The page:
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the younger ones just sort of think you don't need leaders we are doing fine without them. entrance to south korea the one thing that struck me when we were there a little while ago, beginning at me or something, was how disorganized and disunited the opposition in south korea was. i was thinking even though moon was really, really unpopular, that men could actually, his party, the democratic party of korea, they could actually do very well on april 15 largely because the conservatives are more interested in fighting themselves and are going after moon. i don't give advice to political parties outside the united states, but if i did i would say that you guys have got to start to get together. because if you don't, moon is going to kill you. in the back over there.
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>> senator tom cotton recently made a comment on national tv that marches with a noticed, and it surprised me as well that china did not feed itself. would you just comment on the significance of that, maybe give us some insight? >> the question was, senator cotton mention china cannot feed itself and what are the implications of that. the senator is right, and the senator is especially right now the pig population in china has been decimated by the african swine flu. pork being the primary meat of chinese consumers. the chinese need to buy pork because they don't come they're not able to raise enough themselves because they lost what, 50% of the pig herd.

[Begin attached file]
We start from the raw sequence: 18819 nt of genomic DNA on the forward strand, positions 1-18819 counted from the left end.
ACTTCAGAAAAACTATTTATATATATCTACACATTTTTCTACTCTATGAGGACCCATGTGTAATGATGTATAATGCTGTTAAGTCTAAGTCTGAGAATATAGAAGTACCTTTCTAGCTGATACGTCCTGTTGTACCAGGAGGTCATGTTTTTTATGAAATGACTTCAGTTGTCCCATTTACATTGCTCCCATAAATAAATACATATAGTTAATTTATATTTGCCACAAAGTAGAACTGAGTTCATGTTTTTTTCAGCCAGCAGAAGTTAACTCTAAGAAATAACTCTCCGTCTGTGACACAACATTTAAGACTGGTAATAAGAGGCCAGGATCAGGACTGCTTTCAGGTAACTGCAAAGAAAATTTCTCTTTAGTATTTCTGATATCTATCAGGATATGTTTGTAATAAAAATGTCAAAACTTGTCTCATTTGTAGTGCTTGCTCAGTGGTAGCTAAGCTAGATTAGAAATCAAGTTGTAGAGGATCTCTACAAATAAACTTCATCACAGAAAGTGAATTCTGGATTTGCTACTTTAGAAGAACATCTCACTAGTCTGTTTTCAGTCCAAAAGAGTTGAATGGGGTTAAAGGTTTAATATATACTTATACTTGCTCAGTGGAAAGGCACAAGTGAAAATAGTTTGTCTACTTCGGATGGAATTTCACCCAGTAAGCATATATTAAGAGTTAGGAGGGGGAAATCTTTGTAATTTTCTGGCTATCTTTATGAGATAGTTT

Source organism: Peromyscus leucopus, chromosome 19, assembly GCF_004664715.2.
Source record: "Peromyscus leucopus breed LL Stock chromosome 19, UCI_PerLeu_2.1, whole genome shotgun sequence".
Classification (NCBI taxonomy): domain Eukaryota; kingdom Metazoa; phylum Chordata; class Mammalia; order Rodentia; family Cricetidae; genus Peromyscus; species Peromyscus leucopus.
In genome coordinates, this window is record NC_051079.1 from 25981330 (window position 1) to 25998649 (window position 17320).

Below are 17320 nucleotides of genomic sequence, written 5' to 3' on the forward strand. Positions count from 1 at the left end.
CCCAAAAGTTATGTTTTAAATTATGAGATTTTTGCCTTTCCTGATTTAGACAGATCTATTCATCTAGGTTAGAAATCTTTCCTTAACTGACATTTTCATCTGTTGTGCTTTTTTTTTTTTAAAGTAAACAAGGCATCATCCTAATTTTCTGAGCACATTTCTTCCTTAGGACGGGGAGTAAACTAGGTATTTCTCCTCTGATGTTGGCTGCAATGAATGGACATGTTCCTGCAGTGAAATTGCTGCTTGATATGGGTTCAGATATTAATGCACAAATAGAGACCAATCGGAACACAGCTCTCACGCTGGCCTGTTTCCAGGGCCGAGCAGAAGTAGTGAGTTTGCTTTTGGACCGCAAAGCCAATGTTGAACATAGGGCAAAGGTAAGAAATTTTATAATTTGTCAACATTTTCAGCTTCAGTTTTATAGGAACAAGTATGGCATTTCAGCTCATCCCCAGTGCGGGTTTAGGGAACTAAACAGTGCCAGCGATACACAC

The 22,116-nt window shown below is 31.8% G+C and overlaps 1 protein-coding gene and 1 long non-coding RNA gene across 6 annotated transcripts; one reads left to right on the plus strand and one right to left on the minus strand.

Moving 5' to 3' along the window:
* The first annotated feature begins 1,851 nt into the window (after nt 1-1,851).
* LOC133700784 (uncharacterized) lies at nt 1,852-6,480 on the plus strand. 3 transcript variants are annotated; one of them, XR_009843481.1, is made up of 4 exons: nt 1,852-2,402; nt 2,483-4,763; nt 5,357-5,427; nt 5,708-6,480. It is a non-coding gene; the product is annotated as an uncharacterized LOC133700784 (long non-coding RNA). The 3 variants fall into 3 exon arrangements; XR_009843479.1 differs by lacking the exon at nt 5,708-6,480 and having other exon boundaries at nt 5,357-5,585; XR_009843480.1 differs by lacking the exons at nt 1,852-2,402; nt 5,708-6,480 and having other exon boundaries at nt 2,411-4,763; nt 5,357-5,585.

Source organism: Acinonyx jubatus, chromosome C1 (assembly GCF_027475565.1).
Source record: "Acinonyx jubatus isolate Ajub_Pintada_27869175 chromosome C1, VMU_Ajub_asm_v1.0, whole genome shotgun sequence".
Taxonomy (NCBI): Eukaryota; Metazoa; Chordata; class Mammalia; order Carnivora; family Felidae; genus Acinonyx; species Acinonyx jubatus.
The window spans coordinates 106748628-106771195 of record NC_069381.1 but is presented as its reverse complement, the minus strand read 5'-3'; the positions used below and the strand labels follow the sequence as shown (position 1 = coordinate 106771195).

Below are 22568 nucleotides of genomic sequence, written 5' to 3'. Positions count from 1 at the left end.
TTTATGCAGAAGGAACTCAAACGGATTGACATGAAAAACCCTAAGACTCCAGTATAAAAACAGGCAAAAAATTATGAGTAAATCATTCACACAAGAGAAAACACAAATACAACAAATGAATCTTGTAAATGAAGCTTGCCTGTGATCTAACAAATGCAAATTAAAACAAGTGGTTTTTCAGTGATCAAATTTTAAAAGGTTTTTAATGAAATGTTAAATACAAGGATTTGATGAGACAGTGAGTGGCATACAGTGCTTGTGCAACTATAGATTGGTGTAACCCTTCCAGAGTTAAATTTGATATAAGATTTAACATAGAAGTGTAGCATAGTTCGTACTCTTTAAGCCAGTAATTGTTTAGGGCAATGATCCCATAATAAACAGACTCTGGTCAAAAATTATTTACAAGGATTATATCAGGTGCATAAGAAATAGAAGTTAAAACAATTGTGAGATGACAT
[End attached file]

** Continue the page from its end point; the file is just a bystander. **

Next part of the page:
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that was what a week ago, china revealed additional tariffs on american pork. and people were saying this is a goodwill gesture towards the trump administration. no, it's not. these guys need to buy pork, and one of the political problems right now in china is not a mean and nasty the communist party is, which it should be, but one of the main political problems for the party is the price of food staples, especially the price of pork. so yes, they can't feed themselves. it is sort of change. there's a couple things going on. first of all china has through very shortsighted policies put a lot of metals in the soil. so that's taken some of the agricultural land out of the cycle. but also with during prosperity of people have differing tastes. the diet of the average chinese has been changing, in connection
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with economic development. so that's why you have more meat and you have more other things, and chinese people have traveled a lot. so they've had some really good french food and other stuff and they want it at home. the other big story i think in terms of chinese consumers and food is they don't trust their own food supply anymore. so chinese consumers will spend a lot to buy foreign food because they believe in its purity and they don't believe in the safety and the purity of their own food. there's a lot of factors that have -- know one factor is enough but you put all those factors together and yes, china cannot feed itself and the city, with african swine flu a political problem for beijing at this moment. >> question about the labor union in south korea. now, if and when the moon